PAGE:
The National Science Foundation has helped transform math and science programs at tribal and native-serving colleges. Carty Monette reflects on two decades of sustained support.
By Carty Monette
In a few months an important milestone will have been reached. Next year, 2014, will mark twenty years of direct funding from the National Science Foundation to tribal colleges.
In 1994 NSF initiated the Tribal College Rural Systemic Initiative (TCRSI), a targeted comprehensive strategy to increase the number of American Indians succeeding in science and mathematics. In the RSI program tribal colleges were provided the funds to lead systemic approaches to improve K-12 STEM education in 109 schools located in six states on 20 Indian reservations. TCRSI funding continued from 1994 to 2005 and in any given year well over 26,000 K-12 students were impacted.
Prior to TCRSI only a few tribal colleges had received funding from the National Science Foundation and at the National Science Foundation only a few individuals knew about tribal colleges. Throughout the ensuing 20-year relationship new programs and funding opportunities have opened for both tribal colleges and for the National Science Foundation. Perhaps the most important is the Tribal Colleges and Universities Program (TCUP), a NSF program that was created in 2000 to provide tribal colleges with the resources needed to build STEM capacity.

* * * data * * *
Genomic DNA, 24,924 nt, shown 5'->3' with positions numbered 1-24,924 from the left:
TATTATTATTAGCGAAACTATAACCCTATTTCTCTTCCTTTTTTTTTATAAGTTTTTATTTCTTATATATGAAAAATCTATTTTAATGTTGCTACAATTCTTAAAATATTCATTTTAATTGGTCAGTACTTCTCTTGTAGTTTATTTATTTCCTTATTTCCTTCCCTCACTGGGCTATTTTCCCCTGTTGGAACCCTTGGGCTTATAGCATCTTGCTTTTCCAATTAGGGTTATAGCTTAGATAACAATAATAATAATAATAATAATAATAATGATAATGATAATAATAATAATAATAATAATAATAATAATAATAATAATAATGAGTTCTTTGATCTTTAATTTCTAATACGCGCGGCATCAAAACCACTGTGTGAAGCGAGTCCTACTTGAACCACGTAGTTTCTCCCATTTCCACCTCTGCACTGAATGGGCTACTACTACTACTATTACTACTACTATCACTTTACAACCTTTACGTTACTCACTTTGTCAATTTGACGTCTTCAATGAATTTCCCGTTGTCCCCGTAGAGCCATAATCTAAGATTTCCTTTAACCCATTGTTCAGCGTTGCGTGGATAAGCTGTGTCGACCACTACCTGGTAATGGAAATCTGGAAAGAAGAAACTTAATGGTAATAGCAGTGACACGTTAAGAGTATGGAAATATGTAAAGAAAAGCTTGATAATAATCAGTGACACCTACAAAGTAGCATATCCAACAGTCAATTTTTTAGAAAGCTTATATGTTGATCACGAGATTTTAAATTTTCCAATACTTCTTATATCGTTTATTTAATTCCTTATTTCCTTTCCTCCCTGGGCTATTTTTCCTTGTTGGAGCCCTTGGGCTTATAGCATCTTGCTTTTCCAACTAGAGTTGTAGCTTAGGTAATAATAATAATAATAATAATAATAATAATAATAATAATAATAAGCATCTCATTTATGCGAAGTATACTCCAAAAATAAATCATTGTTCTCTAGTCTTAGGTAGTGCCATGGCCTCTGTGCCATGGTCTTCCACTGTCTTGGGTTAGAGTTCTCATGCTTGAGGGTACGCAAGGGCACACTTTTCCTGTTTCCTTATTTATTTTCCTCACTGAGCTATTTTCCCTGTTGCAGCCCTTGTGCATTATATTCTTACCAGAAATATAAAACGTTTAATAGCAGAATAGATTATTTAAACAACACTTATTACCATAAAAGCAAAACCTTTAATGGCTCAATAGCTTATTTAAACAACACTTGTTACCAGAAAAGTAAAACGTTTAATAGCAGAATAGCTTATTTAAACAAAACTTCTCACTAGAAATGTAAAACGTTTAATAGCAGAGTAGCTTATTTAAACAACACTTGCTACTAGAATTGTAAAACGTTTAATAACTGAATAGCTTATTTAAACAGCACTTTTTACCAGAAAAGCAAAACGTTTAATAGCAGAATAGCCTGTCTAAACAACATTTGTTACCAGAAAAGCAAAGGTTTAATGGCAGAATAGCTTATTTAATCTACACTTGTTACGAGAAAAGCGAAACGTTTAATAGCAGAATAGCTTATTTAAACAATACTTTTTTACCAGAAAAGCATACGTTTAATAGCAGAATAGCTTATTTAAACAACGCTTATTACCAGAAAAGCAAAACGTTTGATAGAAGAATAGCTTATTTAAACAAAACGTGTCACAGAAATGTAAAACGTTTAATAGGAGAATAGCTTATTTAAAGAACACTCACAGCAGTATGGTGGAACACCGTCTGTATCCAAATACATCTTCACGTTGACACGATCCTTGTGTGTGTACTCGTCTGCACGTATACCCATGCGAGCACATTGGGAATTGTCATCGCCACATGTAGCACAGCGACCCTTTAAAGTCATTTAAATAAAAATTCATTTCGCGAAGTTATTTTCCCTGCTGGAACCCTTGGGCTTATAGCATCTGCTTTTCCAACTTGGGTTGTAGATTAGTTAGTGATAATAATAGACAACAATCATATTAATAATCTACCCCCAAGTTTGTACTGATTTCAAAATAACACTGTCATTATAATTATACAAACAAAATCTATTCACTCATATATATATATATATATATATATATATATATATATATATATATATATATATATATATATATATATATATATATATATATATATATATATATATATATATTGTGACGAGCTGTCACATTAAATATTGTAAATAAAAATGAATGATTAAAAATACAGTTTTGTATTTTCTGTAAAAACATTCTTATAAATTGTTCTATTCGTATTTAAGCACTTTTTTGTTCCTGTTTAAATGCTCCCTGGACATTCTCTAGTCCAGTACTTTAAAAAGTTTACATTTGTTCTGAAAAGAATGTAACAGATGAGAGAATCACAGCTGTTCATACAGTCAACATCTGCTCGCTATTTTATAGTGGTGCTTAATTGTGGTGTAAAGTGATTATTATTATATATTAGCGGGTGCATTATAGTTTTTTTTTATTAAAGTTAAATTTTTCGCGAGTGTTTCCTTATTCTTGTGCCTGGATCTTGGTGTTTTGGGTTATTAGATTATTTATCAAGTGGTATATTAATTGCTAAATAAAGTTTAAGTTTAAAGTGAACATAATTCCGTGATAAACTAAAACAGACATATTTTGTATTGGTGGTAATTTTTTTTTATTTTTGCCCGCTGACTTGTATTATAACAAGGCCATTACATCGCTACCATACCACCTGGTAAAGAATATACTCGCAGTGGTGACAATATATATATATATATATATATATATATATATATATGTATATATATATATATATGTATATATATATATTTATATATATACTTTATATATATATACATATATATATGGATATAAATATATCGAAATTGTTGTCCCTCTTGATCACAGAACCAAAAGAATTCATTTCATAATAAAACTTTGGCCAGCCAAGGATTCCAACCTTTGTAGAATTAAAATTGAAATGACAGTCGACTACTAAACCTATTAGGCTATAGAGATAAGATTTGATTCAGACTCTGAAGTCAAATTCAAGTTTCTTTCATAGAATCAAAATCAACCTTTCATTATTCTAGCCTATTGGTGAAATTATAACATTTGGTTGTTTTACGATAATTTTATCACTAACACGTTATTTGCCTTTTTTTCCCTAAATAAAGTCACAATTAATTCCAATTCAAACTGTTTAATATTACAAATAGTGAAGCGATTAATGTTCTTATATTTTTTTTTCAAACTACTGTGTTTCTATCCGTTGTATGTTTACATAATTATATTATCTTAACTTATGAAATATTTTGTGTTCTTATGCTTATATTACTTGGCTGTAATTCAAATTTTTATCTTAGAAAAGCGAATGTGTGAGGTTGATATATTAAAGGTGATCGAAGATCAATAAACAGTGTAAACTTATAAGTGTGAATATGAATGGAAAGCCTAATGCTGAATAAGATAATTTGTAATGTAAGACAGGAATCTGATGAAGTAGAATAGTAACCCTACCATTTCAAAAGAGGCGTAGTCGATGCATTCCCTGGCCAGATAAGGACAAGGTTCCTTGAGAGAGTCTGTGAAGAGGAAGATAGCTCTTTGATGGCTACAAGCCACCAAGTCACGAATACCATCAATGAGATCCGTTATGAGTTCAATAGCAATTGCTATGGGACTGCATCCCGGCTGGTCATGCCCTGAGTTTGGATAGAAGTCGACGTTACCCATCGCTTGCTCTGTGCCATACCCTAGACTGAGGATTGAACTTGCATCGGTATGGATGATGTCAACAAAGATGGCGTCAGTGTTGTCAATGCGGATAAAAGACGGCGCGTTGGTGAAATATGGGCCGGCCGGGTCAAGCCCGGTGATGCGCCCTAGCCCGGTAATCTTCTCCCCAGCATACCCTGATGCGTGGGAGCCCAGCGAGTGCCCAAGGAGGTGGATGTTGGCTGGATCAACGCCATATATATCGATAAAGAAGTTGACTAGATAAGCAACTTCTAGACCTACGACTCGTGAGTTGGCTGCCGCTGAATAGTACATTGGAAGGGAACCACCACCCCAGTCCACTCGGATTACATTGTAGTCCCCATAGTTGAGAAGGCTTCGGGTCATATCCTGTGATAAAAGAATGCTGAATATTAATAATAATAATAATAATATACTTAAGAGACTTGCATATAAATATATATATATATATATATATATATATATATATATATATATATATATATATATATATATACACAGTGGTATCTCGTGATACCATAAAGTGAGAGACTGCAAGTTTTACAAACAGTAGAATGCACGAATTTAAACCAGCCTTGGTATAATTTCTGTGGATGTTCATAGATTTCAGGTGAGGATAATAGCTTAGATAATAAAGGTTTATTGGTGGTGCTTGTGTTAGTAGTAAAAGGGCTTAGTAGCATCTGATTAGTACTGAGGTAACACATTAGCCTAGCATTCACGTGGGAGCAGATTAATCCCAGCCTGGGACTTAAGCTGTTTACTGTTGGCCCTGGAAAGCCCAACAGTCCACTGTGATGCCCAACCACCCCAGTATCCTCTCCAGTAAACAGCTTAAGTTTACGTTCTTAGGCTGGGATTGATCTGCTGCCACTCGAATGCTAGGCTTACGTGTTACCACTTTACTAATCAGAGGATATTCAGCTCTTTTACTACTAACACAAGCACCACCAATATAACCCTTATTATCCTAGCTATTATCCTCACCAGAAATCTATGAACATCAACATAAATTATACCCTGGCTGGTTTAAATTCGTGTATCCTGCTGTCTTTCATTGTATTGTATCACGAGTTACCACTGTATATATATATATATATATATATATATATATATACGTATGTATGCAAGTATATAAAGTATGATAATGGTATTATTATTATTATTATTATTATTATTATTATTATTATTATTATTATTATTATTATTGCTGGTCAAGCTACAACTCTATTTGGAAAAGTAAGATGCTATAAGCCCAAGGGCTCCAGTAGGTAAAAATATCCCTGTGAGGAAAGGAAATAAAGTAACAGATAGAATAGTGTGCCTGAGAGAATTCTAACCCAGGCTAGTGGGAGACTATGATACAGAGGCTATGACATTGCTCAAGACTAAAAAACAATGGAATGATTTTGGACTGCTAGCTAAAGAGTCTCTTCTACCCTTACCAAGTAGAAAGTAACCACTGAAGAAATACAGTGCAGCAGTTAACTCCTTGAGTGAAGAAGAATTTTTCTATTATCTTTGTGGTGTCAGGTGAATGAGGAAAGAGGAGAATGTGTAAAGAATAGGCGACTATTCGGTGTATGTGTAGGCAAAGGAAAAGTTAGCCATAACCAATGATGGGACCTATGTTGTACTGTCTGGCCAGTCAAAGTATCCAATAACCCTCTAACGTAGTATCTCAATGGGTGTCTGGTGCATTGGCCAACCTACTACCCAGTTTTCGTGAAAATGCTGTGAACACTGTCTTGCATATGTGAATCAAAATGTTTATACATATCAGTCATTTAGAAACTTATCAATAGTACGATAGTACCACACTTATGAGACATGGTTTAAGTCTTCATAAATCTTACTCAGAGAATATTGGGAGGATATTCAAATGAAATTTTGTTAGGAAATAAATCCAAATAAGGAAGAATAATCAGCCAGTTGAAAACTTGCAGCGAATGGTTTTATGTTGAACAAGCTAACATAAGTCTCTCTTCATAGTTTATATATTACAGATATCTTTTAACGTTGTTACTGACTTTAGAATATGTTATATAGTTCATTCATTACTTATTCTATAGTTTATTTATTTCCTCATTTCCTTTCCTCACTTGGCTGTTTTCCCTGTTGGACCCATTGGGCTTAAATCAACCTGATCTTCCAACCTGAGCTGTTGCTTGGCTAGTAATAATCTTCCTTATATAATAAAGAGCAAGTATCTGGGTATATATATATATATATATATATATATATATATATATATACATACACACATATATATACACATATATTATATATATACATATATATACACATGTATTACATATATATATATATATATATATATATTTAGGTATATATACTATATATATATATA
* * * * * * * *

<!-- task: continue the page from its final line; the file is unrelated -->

The first TCUP projects were funded in 2001. The majority of early projects were basic in scope, reflecting the status of STEM education at tribal colleges, and sought to develop or strengthen STEM general education requirements and two-year STEM programs of study. Several of the funded projects proposed to increase access to technology, which was an emerging priority.
Today, NSF’s $13 million annual appropriation to TCUP supports TCU’s that want to develop 4-year STEM degrees, including elementary and secondary teacher education programs. TCUP supports research. The TCUP-PEEC funding strand supports pre-engineering capacity building at tribal colleges while promoting partnerships with mainstream institutions and with the private sector.
In a 2009 unpublished article I stated NSF-TCUP might be the most overarching capacity building opportunity ever made available to a tribal college from the federal government. All tribal colleges depend on the federal government for basic operating expenses and funding has never been adequate. TCUP funding is generous, it is supplemental, and it specifically targets the STEM needs of tribal colleges and the students being served.
TCUP has successfully met its purpose. In little more then a decade tribal colleges have developed and strengthened STEM education and research. Paul Boyer, who has written extensively about the tribal college movement, makes an interesting observation about the growth of STEM at tribal colleges
“…tribal colleges are making STEM education a top priority. Recognizing that tribal development now requires strong math and science skills, many tribal colleges now offer four-year and even graduate degrees…..Graduates find employment as biologists, forestry technicians, and extension agents within tribal, state, and federal agencies.” (p.8)